Ratepayer drowning in debt denied relief

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After losing his business whilst battling crohn’s disease, Dean found the mounting bills hard to stay on top of.

While applications for hardship to his bank and utilities company proved helpful, Dean’s local council was less understanding when it came to his overdue rates notices.

“I couldn’t look after myself; I couldn't afford my medication,” admits Dean.

“Everything went and my mental health just plummeted.

“The whole thing fell apart and I basically couldn't pay my rates.”

With the COVID-19 pandemic threatening to increase financial hardship in the community, the Victorian Ombudsman launched an investigation into how local councils were dealing with ratepayers in financial hardship. .

The Victorian Ombudsman heard concerns from ratepayers like Dean, financial counsellors and community lawyers about the way local councils treat people who cannot afford their council rates.

With his own financial situation dire, Dean reached out to his council for rate relief, but struggled to get help.

“Basically I just got a blanket ‘no, we don't waive rates’,” he says.

“I was quite shocked because we're a community that's meant to help each other.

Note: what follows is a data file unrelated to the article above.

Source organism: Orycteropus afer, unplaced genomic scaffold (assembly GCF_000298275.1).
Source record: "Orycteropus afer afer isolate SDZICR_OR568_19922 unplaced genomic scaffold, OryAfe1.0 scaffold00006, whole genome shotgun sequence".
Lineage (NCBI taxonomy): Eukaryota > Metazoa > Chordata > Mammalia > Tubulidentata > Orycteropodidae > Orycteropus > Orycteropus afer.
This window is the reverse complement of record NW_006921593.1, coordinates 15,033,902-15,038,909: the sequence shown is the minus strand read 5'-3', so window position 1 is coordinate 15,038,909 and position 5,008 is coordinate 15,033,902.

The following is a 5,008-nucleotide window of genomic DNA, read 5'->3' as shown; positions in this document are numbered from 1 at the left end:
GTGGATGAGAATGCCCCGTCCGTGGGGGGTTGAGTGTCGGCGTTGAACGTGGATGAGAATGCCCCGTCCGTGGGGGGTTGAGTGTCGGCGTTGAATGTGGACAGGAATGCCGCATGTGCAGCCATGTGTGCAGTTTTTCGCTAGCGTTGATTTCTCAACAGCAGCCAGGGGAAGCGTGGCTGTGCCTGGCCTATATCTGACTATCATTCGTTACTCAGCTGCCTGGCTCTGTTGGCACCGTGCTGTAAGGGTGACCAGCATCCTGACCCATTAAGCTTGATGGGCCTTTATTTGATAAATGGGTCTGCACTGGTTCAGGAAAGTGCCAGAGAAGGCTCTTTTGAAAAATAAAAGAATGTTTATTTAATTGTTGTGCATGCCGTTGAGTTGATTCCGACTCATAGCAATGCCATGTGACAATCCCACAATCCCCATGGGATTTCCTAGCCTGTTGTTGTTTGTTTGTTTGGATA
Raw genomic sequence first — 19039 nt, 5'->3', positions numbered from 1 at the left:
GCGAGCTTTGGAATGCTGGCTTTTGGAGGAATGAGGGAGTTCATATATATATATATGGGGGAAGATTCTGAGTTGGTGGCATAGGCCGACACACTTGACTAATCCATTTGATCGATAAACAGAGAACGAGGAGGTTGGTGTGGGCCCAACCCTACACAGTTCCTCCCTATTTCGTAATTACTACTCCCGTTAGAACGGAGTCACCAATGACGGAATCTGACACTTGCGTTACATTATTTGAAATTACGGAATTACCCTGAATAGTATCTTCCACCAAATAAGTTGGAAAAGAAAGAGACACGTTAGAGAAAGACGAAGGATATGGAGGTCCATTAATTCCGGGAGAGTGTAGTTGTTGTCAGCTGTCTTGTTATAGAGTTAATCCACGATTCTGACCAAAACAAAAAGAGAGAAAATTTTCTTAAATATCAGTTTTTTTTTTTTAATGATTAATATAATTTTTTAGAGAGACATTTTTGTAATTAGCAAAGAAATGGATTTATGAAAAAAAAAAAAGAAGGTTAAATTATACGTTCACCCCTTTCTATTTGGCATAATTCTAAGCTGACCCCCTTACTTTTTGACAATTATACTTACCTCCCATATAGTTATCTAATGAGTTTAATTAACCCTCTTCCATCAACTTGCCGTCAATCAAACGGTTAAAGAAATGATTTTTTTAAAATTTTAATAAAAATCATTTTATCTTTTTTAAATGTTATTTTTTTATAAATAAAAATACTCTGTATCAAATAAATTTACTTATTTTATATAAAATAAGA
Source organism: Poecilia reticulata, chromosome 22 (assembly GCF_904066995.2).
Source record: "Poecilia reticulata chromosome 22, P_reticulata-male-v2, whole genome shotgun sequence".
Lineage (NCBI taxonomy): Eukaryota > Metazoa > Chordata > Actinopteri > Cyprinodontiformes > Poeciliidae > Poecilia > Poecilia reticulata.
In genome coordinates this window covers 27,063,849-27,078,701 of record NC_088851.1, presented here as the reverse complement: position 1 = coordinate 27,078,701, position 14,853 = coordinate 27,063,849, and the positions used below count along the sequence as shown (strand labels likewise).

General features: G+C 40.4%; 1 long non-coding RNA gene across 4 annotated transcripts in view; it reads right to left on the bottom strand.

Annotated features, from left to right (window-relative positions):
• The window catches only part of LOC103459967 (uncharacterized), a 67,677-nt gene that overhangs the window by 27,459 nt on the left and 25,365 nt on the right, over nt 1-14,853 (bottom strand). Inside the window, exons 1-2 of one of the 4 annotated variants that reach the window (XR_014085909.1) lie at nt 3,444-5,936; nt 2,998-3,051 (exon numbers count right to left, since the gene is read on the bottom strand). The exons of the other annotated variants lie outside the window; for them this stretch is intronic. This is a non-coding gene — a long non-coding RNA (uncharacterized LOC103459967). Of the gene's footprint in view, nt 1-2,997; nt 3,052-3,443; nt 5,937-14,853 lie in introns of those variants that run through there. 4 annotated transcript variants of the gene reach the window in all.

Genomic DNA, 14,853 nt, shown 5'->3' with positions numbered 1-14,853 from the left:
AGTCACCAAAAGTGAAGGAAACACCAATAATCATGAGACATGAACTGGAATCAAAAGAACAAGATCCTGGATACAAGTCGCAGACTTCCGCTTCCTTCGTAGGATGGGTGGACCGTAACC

“The councils are there for the people, but they just act like a for profit organisation.”

The Ombudsman’s investigation found it was not uncommon for ratepayers to reveal hardship relief was easier to find in the private sector, such as banks and utility companies, than it was from their local council.

“I did the same thing with the banks (applied for hardship),” explains Dean.

“I was expecting some pretty harsh treatment. I was so worried I'd lose this house that I was so lucky to get.

“They said, ‘don't worry, we're not here to destroy you and we'll help you while we can’.

“They reduced my payments so that I could actually pay a bit. They kept me on hardship until I could sort of get on my feet.”

Dean urges councils to show compassion when dealing with people to help ease their financial burden and stress – especially when they were vulnerable to financial difficulties during the COVID-19 pandemic.

“I think they have to realise that we're all humans and we suffer. Sometimes we have ups and downs, but I've never had a down this bad,” explains Dean.

“The council just needs to be compassionate and understanding.”